Engaging young working class men in the delivery of sex and relationships education

Sally Brown*, Fiona McQueen

*Corresponding author for this work

Research output: Contribution to journalArticlepeer-review

Abstract

Despite a substantial body of research on young people’s wishes about the content and delivery of sex and relationships education (SRE), studies still indicate dissatisfaction with the way lessons are provided. This discussion takes place in a public health context where young people’s sexual activity is viewed negatively as a risk to health, and advice focusses on the need to prevent unwanted pregnancies and sexually transmitted infections. This focus on risk clashes with cultural representations of sexuality, and particularly male sexuality, which focus on pleasure and risk taking. In this paper, we present insights from workshops provided by a local charity to boys aged 14–15 in a school in one of the most deprived areas in Edinburgh, Scotland. We held four focus groups with a total of 20 boys and interviewed the workshop providers and the school guidance teacher. The boys valued having men from outside school talking to them about sex and relationships in ways that made them feel respected. They were keen to learn more about relationships, highlighting the need to focus on how SRE is delivered to young working class men.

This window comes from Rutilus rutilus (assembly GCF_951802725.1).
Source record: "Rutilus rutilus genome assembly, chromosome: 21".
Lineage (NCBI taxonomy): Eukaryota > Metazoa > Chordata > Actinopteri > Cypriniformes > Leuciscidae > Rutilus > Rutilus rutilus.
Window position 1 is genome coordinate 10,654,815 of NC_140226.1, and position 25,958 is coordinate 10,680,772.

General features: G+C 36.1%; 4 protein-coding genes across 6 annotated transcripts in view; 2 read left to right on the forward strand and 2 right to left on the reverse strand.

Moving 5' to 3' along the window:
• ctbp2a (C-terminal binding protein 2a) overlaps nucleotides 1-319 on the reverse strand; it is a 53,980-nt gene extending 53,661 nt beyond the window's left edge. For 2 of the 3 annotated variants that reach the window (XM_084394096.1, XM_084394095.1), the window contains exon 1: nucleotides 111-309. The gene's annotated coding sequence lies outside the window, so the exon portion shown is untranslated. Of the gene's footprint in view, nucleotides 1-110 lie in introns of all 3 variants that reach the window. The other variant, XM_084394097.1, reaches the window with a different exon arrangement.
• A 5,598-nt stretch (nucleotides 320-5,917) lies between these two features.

Original languageEnglish
Pages (from-to)186-201
Number of pages16
JournalSex Education: Sexuality, Society and Learning
Volume20
Issue number2
DOIs
Publication statusPublished - 3 Mar 2020

Keywords

  • class
  • gender
  • masculinity
  • Scotland
  • Sex and relationships education
  • young men

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